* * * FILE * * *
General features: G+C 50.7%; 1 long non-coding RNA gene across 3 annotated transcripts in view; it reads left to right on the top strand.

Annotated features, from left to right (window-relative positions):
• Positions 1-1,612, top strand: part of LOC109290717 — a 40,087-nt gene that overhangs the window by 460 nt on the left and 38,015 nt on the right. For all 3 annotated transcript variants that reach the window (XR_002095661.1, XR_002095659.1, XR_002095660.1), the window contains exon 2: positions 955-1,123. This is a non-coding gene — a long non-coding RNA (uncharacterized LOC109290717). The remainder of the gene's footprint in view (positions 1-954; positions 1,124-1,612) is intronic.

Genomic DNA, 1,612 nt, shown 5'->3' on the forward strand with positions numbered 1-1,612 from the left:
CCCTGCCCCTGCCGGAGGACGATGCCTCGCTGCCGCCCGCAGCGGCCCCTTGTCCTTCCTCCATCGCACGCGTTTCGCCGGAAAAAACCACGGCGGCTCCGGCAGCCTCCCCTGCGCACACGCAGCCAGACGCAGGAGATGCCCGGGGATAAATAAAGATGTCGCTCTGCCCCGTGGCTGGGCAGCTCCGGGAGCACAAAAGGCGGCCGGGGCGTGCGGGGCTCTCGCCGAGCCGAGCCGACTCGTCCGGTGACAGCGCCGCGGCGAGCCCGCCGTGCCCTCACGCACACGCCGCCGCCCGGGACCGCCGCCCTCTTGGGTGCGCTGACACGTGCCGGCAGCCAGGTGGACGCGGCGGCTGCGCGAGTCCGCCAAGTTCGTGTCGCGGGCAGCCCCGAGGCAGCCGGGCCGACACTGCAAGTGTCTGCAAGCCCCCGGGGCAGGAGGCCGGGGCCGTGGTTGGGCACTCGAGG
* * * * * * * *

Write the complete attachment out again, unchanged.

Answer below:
General features: G+C 50.7%; 1 long non-coding RNA gene across 3 annotated transcripts in view; it reads left to right on the top strand.

Annotated features, from left to right (window-relative positions):
• Positions 1-1,612, top strand: part of LOC109290717 — a 40,087-nt gene that overhangs the window by 460 nt on the left and 38,015 nt on the right. For all 3 annotated transcript variants that reach the window (XR_002095661.1, XR_002095659.1, XR_002095660.1), the window contains exon 2: positions 955-1,123. This is a non-coding gene — a long non-coding RNA (uncharacterized LOC109290717). The remainder of the gene's footprint in view (positions 1-954; positions 1,124-1,612) is intronic.

Genomic DNA, 1,612 nt, shown 5'->3' on the forward strand with positions numbered 1-1,612 from the left:
CCCTGCCCCTGCCGGAGGACGATGCCTCGCTGCCGCCCGCAGCGGCCCCTTGTCCTTCCTCCATCGCACGCGTTTCGCCGGAAAAAACCACGGCGGCTCCGGCAGCCTCCCCTGCGCACACGCAGCCAGACGCAGGAGATGCCCGGGGATAAATAAAGATGTCGCTCTGCCCCGTGGCTGGGCAGCTCCGGGAGCACAAAAGGCGGCCGGGGCGTGCGGGGCTCTCGCCGAGCCGAGCCGACTCGTCCGGTGACAGCGCCGCGGCGAGCCCGCCGTGCCCTCACGCACACGCCGCCGCCCGGGACCGCCGCCCTCTTGGGTGCGCTGACACGTGCCGGCAGCCAGGTGGACGCGGCGGCTGCGCGAGTCCGCCAAGTTCGTGTCGCGGGCAGCCCCGAGGCAGCCGGGCCGACACTGCAAGTGTCTGCAAGCCCCCGGGGCAGGAGGCCGGGGCCGTGGTTGGGCACTCGAGG